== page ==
Tuesday, August 21, 2007

force VGA screen resolution and screen mode

As included from previous blog entry of changing VGA setting or VGA screen resolution using Gnome system-config-display, which can be found here, here's another entry on how to force VGA screen resolution into your X settings directly via terminal.

As you know, X uses default configuration files, one of them is /etc/X11/xorg.conf. X reads this file during the process of launching and logging into X via runlevel 5. Settings for mouse, keyboard, VGA card, display resolution, regional language, screen types, VGA drivers and other modules used by X are basically declared and can be found from this X conf file.

If you want to change your VGA settings directly via terminal or force screen VGA resolution changes due to some *unknown driver issues, you can edit this file directly. Remember to do proper backups when editing linux configuration files.

1. Backing up xorg.conf

# cp /etc/X11/xorg.conf /etc/X11/xorg.conf.good

2. Launch your favorite terminal editor and edit xorg.conf

3. Inside xorg.conf, find the "Section Screen" which declares supported screen resolution for your currently detected VGA card. A sample of screen section layout is shown below:

Section "Screen"
Identifier "Screen0"
Device "Videocard0"
Monitor "Monitor0"
DefaultDepth 16
SubSection "Display"
Viewport 0 0
Depth 16
Modes "800x600" "640x480"

If you strongly believe and have proof that your VGA card supports a non-declared screen resolution besides from the above shown modes or if your VGA card driver manuals or websites showed that your VGA card supports the screen resolution you wish to achieve, proceed with the following with caution.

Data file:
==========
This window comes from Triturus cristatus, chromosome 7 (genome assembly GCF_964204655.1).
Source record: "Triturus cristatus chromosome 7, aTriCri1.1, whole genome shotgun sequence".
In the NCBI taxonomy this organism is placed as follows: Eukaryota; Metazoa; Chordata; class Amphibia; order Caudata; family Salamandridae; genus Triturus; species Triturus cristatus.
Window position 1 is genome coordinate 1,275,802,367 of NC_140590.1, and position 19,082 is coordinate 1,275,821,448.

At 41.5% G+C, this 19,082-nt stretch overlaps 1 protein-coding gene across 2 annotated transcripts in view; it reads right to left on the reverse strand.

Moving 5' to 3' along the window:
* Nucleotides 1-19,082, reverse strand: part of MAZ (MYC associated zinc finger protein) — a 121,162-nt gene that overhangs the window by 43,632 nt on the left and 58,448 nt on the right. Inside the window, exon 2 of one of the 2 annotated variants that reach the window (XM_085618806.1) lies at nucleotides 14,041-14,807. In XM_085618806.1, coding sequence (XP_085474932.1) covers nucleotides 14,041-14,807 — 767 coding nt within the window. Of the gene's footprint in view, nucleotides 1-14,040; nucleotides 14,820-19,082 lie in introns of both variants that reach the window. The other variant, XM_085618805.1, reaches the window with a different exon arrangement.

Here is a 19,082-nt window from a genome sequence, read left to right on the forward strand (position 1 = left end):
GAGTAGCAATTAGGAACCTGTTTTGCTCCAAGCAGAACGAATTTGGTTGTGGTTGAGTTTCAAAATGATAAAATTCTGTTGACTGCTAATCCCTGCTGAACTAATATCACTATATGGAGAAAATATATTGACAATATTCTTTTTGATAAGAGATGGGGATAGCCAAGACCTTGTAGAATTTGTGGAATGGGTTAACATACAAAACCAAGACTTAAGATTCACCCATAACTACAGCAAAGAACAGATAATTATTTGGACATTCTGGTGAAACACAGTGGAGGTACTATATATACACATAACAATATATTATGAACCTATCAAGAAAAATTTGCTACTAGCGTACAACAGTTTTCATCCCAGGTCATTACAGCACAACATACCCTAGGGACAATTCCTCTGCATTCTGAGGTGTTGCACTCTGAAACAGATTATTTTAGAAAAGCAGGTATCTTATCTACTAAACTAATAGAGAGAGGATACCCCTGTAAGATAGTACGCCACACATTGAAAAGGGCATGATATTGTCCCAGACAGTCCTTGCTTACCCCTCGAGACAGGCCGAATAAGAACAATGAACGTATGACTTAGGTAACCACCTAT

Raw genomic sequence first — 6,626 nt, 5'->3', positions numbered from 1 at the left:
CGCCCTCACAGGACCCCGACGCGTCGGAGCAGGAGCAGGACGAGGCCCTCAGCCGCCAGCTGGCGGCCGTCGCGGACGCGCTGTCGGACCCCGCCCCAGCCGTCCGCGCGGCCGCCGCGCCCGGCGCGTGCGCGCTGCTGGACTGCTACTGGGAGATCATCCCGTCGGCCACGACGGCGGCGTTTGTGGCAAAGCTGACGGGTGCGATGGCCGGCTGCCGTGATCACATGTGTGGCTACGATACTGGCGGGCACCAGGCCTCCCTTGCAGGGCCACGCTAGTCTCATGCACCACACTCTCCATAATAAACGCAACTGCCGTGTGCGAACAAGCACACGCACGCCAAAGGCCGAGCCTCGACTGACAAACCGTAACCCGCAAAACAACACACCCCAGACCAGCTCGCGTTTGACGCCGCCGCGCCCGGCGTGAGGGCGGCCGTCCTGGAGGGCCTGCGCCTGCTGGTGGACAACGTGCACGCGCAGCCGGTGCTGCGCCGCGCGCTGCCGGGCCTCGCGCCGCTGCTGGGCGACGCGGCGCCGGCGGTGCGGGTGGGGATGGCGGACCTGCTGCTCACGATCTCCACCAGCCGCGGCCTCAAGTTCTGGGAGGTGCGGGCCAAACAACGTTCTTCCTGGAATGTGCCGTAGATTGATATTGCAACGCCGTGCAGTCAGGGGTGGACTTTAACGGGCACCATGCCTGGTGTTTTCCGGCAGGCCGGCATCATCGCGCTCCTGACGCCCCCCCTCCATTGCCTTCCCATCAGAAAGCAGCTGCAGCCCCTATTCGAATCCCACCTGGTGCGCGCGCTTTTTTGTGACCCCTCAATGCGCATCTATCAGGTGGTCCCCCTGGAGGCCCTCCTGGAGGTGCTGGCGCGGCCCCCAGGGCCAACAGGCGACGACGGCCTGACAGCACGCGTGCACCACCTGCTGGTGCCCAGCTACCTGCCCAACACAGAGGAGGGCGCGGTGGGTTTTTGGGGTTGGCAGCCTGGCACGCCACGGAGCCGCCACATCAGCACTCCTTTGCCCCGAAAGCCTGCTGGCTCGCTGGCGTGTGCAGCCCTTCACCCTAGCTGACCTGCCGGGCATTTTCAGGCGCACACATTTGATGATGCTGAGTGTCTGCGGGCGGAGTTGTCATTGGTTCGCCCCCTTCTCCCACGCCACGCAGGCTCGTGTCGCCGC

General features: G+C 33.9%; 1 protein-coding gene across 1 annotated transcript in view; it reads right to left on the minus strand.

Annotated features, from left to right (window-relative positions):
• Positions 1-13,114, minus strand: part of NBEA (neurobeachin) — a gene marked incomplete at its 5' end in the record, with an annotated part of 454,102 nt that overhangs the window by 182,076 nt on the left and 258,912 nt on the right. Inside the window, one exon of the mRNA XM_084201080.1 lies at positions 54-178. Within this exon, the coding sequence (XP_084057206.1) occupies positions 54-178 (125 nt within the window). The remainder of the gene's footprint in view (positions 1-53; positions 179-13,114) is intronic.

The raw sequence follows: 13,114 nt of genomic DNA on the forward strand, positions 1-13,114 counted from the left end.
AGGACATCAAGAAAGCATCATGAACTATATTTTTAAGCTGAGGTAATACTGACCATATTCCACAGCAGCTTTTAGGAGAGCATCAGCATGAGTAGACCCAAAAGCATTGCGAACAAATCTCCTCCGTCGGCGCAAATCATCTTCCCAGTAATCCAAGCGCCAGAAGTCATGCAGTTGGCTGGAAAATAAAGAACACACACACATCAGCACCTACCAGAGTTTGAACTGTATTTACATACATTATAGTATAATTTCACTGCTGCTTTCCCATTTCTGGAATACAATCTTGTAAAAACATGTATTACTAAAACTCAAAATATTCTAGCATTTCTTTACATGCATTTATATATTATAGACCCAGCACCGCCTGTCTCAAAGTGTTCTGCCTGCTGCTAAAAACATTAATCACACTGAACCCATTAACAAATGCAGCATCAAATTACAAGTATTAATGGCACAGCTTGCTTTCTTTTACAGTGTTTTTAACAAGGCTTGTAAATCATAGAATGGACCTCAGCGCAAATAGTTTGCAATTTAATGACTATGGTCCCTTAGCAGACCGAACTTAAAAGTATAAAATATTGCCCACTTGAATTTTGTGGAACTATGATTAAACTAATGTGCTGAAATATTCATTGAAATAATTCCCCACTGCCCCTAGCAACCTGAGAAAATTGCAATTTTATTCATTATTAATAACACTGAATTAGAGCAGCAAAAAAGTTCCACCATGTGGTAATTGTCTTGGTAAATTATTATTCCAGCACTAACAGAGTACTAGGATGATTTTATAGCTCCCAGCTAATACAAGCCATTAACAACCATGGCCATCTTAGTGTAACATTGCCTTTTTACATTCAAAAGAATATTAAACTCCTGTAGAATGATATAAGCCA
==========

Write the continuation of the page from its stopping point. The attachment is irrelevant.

4. Here, assuming that we are going to force a VGA screen resolution mode of 1024x768 into xorg.conf and you are done with xorg.conf backup file. Edit the xorg.conf lines that says 'Modes' under Screen Section like shown below

Modes "800x600" "640x480"

Modes "1024x768" "800x600" "640x480"

and save xorg.conf.

5. Close all opened applications. Restart X by hitting Ctrl+Alt+Backspace key combinations and see the effects of xorg.conf changes.


If X hangs after giving it some time like 60 seconds or more, and you wish to revert back recent changes from your xorg.conf, simply press Ctrl+F1 and login as root via TTYs. Then copy your backup xorg.conf.good file overwriting the non-working xorg.conf. Go back to X mode by hitting Ctrl+F7 and from there, try to hit Ctrl+Alt+Backspace for another X restart attempt.


If X does not restart again, try to go back to currently logged in root user via Ctrl+F1. As root, issue one of the following to stop a malfunctioning X or restart a new process from one of the below X commands.

To stop X
# gdm-stop

To restart X
# gdm-restart

To have a safe mode restart of X
# gdm-safe-restart

To launch a new X
# startx

There are times you need to kill an existing non-functioning Gnome X process by using kill.

Gnome X has a feature of detecting non-responsive and redundant failed launchng of Gnome X. If any attempts to launch X failed for several consecutive times, Gnome X automatically prompts you to have a new X setup and launches a new X setup. This is the same like launching it during a fresh linux installation.

This works for me during my old laptop, I hope it works for you too with your Fedora boxes as well.


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